Story Update: J. Peterman's Titanic May Not Sink After All
Paul Harris, which currently operates 304 stores in 29 states across the country, has already dispatched a management team to Lexington to prepare a transition program for the J. Peterman operation. The company said that one in four Americans over the age of 18 recognize the J. Peterman name, and the brand represents an unlimited potential for the company's shareholders.
Just days earlier, a U.S. bankruptcy court judge had approved a plan to allow the catalog retailer to liquidate and close its doors with $14 million in outstanding debt, after announced plans for a massive retail expansion of his company had collapsed. At about that same time, Robert Bolson a confirmed former J. Peterman associate brazenly declared in a press release that he would be writing a book about The J. Peterman Co., while John Peterman himself, the man jettisoned to near nostalgic status as a recurring character on television's Seinfeld comedy, hinted to news wire reporters that he might become an author himself.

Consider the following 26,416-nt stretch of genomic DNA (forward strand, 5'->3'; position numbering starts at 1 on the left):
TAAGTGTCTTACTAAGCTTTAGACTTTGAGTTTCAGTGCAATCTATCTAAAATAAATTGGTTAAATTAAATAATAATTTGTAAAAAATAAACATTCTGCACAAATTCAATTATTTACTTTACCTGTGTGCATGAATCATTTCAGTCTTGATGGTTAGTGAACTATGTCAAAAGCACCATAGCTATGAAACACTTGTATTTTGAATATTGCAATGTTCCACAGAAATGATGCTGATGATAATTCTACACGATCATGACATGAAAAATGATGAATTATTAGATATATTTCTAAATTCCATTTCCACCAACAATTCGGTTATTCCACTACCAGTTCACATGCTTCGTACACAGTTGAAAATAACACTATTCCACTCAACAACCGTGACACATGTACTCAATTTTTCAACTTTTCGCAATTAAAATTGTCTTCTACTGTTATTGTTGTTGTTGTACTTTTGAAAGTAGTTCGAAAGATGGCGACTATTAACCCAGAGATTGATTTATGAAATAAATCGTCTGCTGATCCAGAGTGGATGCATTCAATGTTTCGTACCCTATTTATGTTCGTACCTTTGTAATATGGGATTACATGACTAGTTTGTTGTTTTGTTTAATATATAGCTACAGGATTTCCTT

But like the Seinfeld show, fate appeared to have delivered a final dramatic act for J. Peterman, at least until Paul Harris stepped in.
According to spokesman David Sease, the company will acquire the inventory of 13 J. Peterman stores as well as inventory in its distribution center, the catalog mailing list, Web site and all intellectual property associated with the J. Peterman Co. trademark.
Paul Harris said it has not yet decided the fate of the J. Peterman catalog operation.